Bank demolishes new Southern California homes, citing low profit-potential


Home razingThe bank-ordered razing of a new housing development in Victorville, California, highlights the bankruptcy of the profit system under conditions of the deepening recession and growing social misery.

Texas-based Guaranty Bank has decided to have 16 homes destroyed in the desert community because the estimated $1 million cost to complete them was more than it could make selling them. Four of the luxury homes, priced in the $280,000-350,000 range, were already finished, and the others were in various stages of completion. The estimated cost of the demolition was over $100,000.

According to a report in the Los Angeles Times, the median new home price in San Bernardino County, where Victorville is located, is $160,000, down 43 percent in one year. Banks foreclosed on 236,000 homes in California in 2008.

A video of the demolition was broadcast on You Tube. According to the report, the bank has another 20 California homes slated for demolition in Temecula, about an hour and a half to the south.

Work began on the development in 2007, before the full impact of the bursting housing bubble hit Southern California. Construction stopped last summer, and the bank took back the property from the developer in December 2008 through foreclosure.

According to a report in the May 7 Wall Street Journal, thousands of construction projects across the United States lie idle. It cites New York-based Real Analytics Inc., “which estimated that there were 3,929 distressed commercial properties across the US as of March 31—a 55 percent jump since Dec. 31, 2008.”

According to one research firm, some 250 residential developments have been halted in California, comprising over 9,300 homes.

The Journal points to environmental and health concerns over the growing number of abandoned or idle construction sites. In the case of the project demolished in California, Guaranty Bank justified the action on the grounds that it wanted to create a “safe environment” by preventing squatters from taking over the homes.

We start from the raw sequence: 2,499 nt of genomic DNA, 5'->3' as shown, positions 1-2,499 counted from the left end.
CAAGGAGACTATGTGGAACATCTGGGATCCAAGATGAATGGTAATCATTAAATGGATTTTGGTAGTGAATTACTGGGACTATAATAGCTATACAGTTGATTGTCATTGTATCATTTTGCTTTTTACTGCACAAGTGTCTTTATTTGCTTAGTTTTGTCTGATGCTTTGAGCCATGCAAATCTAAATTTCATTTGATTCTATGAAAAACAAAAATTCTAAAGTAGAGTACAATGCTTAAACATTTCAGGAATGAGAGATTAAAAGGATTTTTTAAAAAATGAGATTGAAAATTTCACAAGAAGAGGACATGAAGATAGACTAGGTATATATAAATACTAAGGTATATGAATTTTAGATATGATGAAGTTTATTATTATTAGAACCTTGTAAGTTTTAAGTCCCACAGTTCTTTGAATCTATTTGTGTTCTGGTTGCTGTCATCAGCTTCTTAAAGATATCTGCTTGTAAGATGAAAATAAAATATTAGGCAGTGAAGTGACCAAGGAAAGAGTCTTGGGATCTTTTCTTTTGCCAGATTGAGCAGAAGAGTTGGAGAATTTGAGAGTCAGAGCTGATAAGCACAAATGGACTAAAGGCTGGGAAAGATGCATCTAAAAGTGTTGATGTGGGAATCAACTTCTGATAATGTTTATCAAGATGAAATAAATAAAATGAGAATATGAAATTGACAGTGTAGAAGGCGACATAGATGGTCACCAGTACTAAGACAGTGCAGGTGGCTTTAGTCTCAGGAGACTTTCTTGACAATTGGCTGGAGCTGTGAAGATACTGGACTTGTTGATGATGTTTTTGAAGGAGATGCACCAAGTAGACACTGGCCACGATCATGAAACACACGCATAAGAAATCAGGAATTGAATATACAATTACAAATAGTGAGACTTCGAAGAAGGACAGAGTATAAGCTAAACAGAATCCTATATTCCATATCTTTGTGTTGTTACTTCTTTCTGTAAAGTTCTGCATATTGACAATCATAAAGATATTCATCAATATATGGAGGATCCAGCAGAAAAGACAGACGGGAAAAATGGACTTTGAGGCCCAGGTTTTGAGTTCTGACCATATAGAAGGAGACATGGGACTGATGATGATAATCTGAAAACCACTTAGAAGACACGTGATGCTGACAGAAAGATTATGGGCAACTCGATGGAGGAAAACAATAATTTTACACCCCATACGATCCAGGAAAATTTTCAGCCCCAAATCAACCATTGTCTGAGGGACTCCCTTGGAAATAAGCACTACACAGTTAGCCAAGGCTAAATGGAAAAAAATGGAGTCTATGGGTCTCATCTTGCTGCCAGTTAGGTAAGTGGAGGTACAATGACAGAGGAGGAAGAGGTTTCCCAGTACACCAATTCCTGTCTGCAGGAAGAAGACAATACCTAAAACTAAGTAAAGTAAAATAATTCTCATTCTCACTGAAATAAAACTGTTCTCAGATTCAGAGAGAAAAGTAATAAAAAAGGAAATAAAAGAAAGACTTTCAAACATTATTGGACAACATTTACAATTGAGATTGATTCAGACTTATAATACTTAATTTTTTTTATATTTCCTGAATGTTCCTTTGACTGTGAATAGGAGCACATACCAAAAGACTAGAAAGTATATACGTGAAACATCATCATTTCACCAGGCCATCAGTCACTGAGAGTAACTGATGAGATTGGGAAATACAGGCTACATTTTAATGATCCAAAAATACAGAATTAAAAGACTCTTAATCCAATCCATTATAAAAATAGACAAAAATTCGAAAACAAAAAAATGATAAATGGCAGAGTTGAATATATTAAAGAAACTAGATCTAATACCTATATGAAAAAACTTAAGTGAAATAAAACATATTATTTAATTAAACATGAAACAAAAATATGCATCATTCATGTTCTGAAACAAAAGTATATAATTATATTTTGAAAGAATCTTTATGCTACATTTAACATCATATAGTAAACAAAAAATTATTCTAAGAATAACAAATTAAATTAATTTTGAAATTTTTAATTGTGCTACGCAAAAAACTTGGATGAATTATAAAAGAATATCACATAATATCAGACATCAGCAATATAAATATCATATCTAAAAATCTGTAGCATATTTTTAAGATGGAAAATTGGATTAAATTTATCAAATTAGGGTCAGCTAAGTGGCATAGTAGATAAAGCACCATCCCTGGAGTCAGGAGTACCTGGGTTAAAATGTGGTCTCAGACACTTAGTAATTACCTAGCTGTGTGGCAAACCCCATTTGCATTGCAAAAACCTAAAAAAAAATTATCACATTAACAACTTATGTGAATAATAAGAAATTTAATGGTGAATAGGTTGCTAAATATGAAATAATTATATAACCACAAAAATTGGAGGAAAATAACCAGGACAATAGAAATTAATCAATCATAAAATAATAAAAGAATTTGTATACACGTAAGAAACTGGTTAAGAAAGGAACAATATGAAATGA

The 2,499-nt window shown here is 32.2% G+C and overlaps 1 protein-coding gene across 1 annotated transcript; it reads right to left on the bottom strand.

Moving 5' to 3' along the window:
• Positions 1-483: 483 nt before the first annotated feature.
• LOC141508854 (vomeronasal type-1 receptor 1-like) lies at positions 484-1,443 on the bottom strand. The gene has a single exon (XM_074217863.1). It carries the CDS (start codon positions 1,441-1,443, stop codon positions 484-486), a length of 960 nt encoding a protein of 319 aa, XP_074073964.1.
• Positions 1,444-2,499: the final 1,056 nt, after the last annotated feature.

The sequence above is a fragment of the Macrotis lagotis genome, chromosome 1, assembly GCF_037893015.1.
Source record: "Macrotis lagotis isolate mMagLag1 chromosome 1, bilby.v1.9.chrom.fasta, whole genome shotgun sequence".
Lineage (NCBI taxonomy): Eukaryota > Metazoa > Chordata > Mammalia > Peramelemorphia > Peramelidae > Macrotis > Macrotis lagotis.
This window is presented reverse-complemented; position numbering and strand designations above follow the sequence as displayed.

A spokesman for Guaranty Bank told the San Jose Mercury News, “The current economic environment requires difficult decisions be made by the government, by banks and by individuals. We made the difficult decision to return the site to a safe, clean and undeveloped state keeping in mind the best interests of the community and our shareholders.” The bank indicated that once the demolition is completed the property will be put back on the market.

One Victorville city official defended the bank’s decision, saying, “It just didn’t pencil out for them. They’d have to spend a lot of money to turn around and sell the houses. They just made a financial decision to demolish them.”

The demolition of the houses shocked many. Ron Willemsen, the president of Intravaia Rock and Sand, the company that handled the demolition, told the LA Times, “It’s a waste of a lot of resources and perfectly good construction.”

The federal Office of Thrift Supervision recently cited Guaranty Financial Group, the parent of Guaranty Bank, for “unsafe and unsound banking practices.” It faces a May 21 deadline to improve its capital ratios or face merger or liquidation. Guaranty has loaned large amounts to home developers and has foreclosed on many projects. Regulators are putting pressure on the bank to come up with a plan to dispose of foreclosed properties. 

The decision of Guaranty Bank to destroy brand new homes based on economic calculation points to the destructive irrationality of an economic system based on private ownership and production for profit.

It calls to mind the events of the 1930s, when, in the midst of the Depression, the Roosevelt administration had farmers plough under cotton crops, leave fields fallow and slaughter hundreds of thousands of hogs, to artificially raise agricultural prices by decreasing supplies. This under conditions where millions of people were malnourished.

As in the Great Depression, the products of labor are being destroyed as need mounts. Currently there are some 4 million vacant homes in the US, 3 percent of the total housing stock. Yet the number of so-called economic homeless is on the rise across the United States. 

A report titled “The New Homeless” on allgov.com notes, “Tent cities and shelters from California to Massachusetts report growing demand from the newly homeless.” The city of Sacramento, California, recently closed down a tent city after it attracted national media attention. In January, the National Alliance to End Homelessness predicted the economic crisis would force 1.5 million people into homelessness over the next two years.